Nanotechnology may one day help physicians detect the very earliest stages of serious diseases like cancer, a new study suggests.
It would do so by improving the quality of images produced by one of the most common diagnostic tools used in doctors' offices – the ultrasound machine.
In laboratory experiments on mice, scientists found that nano-sized particles injected into the animals improved the resulting images. This study is one of the first reports showing that ultrasound can detect these tiny particles when they are inside the body, said Thomas Rosol, a study co-author and dean of the college of veterinary medicine at Ohio State University.
“Given their tiny size, nobody thought it would be possible for ultrasound to detect nanoparticles,” he said.
It turns out that not only can ultrasound waves sense nanoparticles, but the particles can brighten the resulting image. One day, those bright spots may indicate that a few cells in the area may be on the verge of mutating and growing out of control.
“The long-term goal is to use this technology to improve our ability to identify very early cancers and other diseases,” said Jun Liu, a study co-author and an assistant professor of biomedical engineering at Ohio State University. “We ultimately want to identify disease at its cellular level, at its very earliest stage.”
The study is in the current issue of the journal Physics in Medicine and Biology.
The researchers injected a solution of silica nanoparticles into the tail vein of each mouse. They then anesthetized the animals and placed them on their backs on a warm imaging table.
Rosol said that Liu and her team are working on creating biodegradable nanoparticles. For the purposes of this study, however, the researchers wanted to use a hard substance, silica, to see if their idea would work. The strongest ultrasound signals are those produced by sound waves bounce off a hard surface. While not biodegradable, the nanoparticles used in the study were biologically inert.
The researchers took ultrasound images of the animals' livers every five minutes for 90 minutes after the injection. The nanoparticles had accumulated in the animals' livers. Another future step for this work is to label nanoparticles with a molecular road map of sorts, which would direct the particles to go to specific locations in the body.
“The liver takes up foreign substances in the body, so it's not surprising that that's where we saw the particles,” Rosol said. “But we ultimately want to be able to make these particles to go to the mammary glands or other tissues we're interested in.”
The ultrasound images grew brighter over the 90-minute period. The researchers compared these images to those from a group of control mice injected with a saline solution. There was no change in ultrasound image brightness in the control mice after that injection.
While this research is still in its infancy, Rosol and his colleagues foresee a day when nanotechnology can alert a physician to the beginnings of cancer or heart disease, perhaps in a woman who has a family history of breast cancer:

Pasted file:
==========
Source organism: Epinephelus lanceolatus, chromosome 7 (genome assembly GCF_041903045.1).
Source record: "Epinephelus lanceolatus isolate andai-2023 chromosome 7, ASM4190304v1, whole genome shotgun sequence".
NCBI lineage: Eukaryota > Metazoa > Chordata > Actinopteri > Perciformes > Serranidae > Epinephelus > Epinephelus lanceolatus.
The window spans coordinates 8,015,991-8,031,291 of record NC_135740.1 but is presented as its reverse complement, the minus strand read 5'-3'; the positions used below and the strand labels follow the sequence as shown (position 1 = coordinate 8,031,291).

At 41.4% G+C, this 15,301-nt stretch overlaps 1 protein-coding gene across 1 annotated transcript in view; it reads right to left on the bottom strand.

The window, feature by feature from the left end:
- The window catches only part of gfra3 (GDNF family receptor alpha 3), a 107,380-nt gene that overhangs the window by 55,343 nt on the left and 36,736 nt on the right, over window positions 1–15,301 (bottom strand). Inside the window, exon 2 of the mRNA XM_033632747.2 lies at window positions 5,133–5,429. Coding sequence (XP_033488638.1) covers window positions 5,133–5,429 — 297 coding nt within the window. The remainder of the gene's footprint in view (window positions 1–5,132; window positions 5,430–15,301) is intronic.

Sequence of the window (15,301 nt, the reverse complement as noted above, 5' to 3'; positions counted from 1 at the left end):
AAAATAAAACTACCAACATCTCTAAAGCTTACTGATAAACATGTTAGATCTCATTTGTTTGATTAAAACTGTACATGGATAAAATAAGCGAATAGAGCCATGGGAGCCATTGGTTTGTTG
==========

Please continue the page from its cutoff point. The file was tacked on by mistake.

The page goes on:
“Her doctor could inject the breast with nanoparticles and the resulting ultrasound image would alert the doctor to any suspicious areas in the tissue, even at the cellular level,” Rosol said.
The hope is that combining ultrasound and nanotechnology may provide a definitive diagnosis in lieu of an invasive procedure like a biopsy.
“These nanoparticles may make it possible for physicians to screen for tumors very quickly, and perhaps lessen the need for a biopsy in many cases,” Liu said.
Nanoparticles are smaller than any cell in the human body, so they may pass through the walls of the leaky blood vessels, or capillaries, of tumor tissue and actually infiltrate the tumor.
“Until now, nobody knew what these particles would do in the blood,” Rosol said. “But they made it into the liver.
And despite their miniscule size, nanoparticles are still big enough to carry a payload of medicine, Rosol said.
“That the particles made it into the liver suggests that they could be used to deliver toxic chemotherapeutic drugs that would act locally on a tissue, at the site of a tumor, and not have such a pronounced affect on the rest of the body,” Rosol said. “The problem with chemotherapy is that the drug affects the whole body, causing a host of problems such as hair loss, diarrhea and anemia.”
Rosol and Liu conducted the study with colleagues from various academic departments at Ohio State : Andrea Levine and Mamoru Yamaguchi , both with veterinary biosciences; John Mattoon , with veterinary clinical sciences; Robert Lee , with pharmacy; and Xueliang Pan, with statistics.
This work was supported by the Susan G. Komen Breast Cancer Foundation, the National Cancer Institute, the National Center for Research Resources and the National Science Foundation.
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